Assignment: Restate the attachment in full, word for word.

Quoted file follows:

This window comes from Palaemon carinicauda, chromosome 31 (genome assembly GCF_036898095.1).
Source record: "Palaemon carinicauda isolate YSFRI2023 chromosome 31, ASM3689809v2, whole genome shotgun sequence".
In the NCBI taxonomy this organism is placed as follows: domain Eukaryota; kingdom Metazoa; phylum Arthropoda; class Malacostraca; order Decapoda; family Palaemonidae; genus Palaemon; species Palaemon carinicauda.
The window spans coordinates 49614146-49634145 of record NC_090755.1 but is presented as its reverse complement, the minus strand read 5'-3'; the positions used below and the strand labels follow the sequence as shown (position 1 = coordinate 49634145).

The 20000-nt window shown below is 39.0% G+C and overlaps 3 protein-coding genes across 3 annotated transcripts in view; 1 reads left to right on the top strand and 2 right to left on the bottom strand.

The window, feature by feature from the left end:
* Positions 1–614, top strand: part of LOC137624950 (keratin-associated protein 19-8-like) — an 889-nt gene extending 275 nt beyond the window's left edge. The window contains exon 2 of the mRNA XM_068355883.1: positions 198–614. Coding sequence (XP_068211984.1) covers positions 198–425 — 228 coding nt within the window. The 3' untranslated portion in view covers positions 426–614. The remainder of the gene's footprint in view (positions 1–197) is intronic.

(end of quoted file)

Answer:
This window comes from Palaemon carinicauda, chromosome 31 (genome assembly GCF_036898095.1).
Source record: "Palaemon carinicauda isolate YSFRI2023 chromosome 31, ASM3689809v2, whole genome shotgun sequence".
In the NCBI taxonomy this organism is placed as follows: domain Eukaryota; kingdom Metazoa; phylum Arthropoda; class Malacostraca; order Decapoda; family Palaemonidae; genus Palaemon; species Palaemon carinicauda.
The window spans coordinates 49614146-49634145 of record NC_090755.1 but is presented as its reverse complement, the minus strand read 5'-3'; the positions used below and the strand labels follow the sequence as shown (position 1 = coordinate 49634145).

The 20000-nt window shown below is 39.0% G+C and overlaps 3 protein-coding genes across 3 annotated transcripts in view; 1 reads left to right on the top strand and 2 right to left on the bottom strand.

The window, feature by feature from the left end:
* Positions 1–614, top strand: part of LOC137624950 (keratin-associated protein 19-8-like) — an 889-nt gene extending 275 nt beyond the window's left edge. The window contains exon 2 of the mRNA XM_068355883.1: positions 198–614. Coding sequence (XP_068211984.1) covers positions 198–425 — 228 coding nt within the window. The 3' untranslated portion in view covers positions 426–614. The remainder of the gene's footprint in view (positions 1–197) is intronic.